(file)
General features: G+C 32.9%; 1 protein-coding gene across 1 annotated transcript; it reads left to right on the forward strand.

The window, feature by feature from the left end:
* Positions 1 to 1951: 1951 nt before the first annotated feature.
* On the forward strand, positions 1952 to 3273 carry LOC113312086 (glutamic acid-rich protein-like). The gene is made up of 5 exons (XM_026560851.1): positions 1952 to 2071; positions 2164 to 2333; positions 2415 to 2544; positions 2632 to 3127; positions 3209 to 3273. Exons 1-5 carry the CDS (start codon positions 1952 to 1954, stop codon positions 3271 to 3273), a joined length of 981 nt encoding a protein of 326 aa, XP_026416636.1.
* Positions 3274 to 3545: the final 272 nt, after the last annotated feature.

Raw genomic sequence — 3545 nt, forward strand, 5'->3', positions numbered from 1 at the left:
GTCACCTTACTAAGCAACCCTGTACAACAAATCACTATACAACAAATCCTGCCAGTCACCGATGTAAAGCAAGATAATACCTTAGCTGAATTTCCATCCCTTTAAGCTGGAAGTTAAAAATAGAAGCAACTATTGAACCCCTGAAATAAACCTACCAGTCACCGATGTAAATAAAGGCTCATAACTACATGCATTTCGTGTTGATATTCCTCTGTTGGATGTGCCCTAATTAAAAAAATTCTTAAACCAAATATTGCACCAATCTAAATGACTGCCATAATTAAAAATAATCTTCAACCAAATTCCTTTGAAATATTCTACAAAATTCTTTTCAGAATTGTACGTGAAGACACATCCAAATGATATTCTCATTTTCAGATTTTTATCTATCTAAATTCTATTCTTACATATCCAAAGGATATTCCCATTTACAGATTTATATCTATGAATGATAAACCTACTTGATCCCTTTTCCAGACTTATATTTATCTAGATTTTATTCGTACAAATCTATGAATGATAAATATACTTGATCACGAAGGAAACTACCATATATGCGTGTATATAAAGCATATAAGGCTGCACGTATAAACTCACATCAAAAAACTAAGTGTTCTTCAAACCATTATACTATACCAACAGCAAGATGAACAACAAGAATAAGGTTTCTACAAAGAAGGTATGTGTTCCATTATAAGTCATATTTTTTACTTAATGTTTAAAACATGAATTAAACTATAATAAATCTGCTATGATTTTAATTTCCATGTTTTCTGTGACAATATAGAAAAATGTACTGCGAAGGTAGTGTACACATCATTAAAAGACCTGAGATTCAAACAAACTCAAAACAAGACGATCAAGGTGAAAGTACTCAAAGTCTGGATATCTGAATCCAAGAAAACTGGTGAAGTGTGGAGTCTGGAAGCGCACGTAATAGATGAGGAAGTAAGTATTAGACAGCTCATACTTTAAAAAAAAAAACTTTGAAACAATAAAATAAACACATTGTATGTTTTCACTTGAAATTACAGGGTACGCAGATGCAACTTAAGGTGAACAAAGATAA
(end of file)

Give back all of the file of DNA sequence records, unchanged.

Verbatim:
General features: G+C 32.9%; 1 protein-coding gene across 1 annotated transcript; it reads left to right on the forward strand.

The window, feature by feature from the left end:
* Positions 1 to 1951: 1951 nt before the first annotated feature.
* On the forward strand, positions 1952 to 3273 carry LOC113312086 (glutamic acid-rich protein-like). The gene is made up of 5 exons (XM_026560851.1): positions 1952 to 2071; positions 2164 to 2333; positions 2415 to 2544; positions 2632 to 3127; positions 3209 to 3273. Exons 1-5 carry the CDS (start codon positions 1952 to 1954, stop codon positions 3271 to 3273), a joined length of 981 nt encoding a protein of 326 aa, XP_026416636.1.
* Positions 3274 to 3545: the final 272 nt, after the last annotated feature.

Raw genomic sequence — 3545 nt, forward strand, 5'->3', positions numbered from 1 at the left:
GTCACCTTACTAAGCAACCCTGTACAACAAATCACTATACAACAAATCCTGCCAGTCACCGATGTAAAGCAAGATAATACCTTAGCTGAATTTCCATCCCTTTAAGCTGGAAGTTAAAAATAGAAGCAACTATTGAACCCCTGAAATAAACCTACCAGTCACCGATGTAAATAAAGGCTCATAACTACATGCATTTCGTGTTGATATTCCTCTGTTGGATGTGCCCTAATTAAAAAAATTCTTAAACCAAATATTGCACCAATCTAAATGACTGCCATAATTAAAAATAATCTTCAACCAAATTCCTTTGAAATATTCTACAAAATTCTTTTCAGAATTGTACGTGAAGACACATCCAAATGATATTCTCATTTTCAGATTTTTATCTATCTAAATTCTATTCTTACATATCCAAAGGATATTCCCATTTACAGATTTATATCTATGAATGATAAACCTACTTGATCCCTTTTCCAGACTTATATTTATCTAGATTTTATTCGTACAAATCTATGAATGATAAATATACTTGATCACGAAGGAAACTACCATATATGCGTGTATATAAAGCATATAAGGCTGCACGTATAAACTCACATCAAAAAACTAAGTGTTCTTCAAACCATTATACTATACCAACAGCAAGATGAACAACAAGAATAAGGTTTCTACAAAGAAGGTATGTGTTCCATTATAAGTCATATTTTTTACTTAATGTTTAAAACATGAATTAAACTATAATAAATCTGCTATGATTTTAATTTCCATGTTTTCTGTGACAATATAGAAAAATGTACTGCGAAGGTAGTGTACACATCATTAAAAGACCTGAGATTCAAACAAACTCAAAACAAGACGATCAAGGTGAAAGTACTCAAAGTCTGGATATCTGAATCCAAGAAAACTGGTGAAGTGTGGAGTCTGGAAGCGCACGTAATAGATGAGGAAGTAAGTATTAGACAGCTCATACTTTAAAAAAAAAAACTTTGAAACAATAAAATAAACACATTGTATGTTTTCACTTGAAATTACAGGGTACGCAGATGCAACTTAAGGTGAACAAAGATAA